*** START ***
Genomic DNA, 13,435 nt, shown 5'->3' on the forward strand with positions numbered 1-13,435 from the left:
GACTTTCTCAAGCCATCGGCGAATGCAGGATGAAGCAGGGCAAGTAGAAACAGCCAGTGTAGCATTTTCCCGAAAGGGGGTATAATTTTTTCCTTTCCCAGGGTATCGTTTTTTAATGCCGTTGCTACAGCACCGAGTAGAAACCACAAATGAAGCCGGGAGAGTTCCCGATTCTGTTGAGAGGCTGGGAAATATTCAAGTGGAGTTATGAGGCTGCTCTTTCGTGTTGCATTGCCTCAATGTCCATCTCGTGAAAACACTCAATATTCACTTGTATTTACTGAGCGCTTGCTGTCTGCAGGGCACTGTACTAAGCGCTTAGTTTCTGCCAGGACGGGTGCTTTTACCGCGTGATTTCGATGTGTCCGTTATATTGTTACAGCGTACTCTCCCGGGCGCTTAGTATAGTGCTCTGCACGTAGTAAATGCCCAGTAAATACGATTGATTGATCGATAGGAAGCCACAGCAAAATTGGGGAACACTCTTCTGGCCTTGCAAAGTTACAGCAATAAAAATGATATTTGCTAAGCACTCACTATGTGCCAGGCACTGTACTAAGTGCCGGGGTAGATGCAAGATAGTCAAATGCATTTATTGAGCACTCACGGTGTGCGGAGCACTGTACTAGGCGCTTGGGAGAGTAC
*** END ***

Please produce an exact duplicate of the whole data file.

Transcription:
Genomic DNA, 13,435 nt, shown 5'->3' on the forward strand with positions numbered 1-13,435 from the left:
GACTTTCTCAAGCCATCGGCGAATGCAGGATGAAGCAGGGCAAGTAGAAACAGCCAGTGTAGCATTTTCCCGAAAGGGGGTATAATTTTTTCCTTTCCCAGGGTATCGTTTTTTAATGCCGTTGCTACAGCACCGAGTAGAAACCACAAATGAAGCCGGGAGAGTTCCCGATTCTGTTGAGAGGCTGGGAAATATTCAAGTGGAGTTATGAGGCTGCTCTTTCGTGTTGCATTGCCTCAATGTCCATCTCGTGAAAACACTCAATATTCACTTGTATTTACTGAGCGCTTGCTGTCTGCAGGGCACTGTACTAAGCGCTTAGTTTCTGCCAGGACGGGTGCTTTTACCGCGTGATTTCGATGTGTCCGTTATATTGTTACAGCGTACTCTCCCGGGCGCTTAGTATAGTGCTCTGCACGTAGTAAATGCCCAGTAAATACGATTGATTGATCGATAGGAAGCCACAGCAAAATTGGGGAACACTCTTCTGGCCTTGCAAAGTTACAGCAATAAAAATGATATTTGCTAAGCACTCACTATGTGCCAGGCACTGTACTAAGTGCCGGGGTAGATGCAAGATAGTCAAATGCATTTATTGAGCACTCACGGTGTGCGGAGCACTGTACTAGGCGCTTGGGAGAGTAC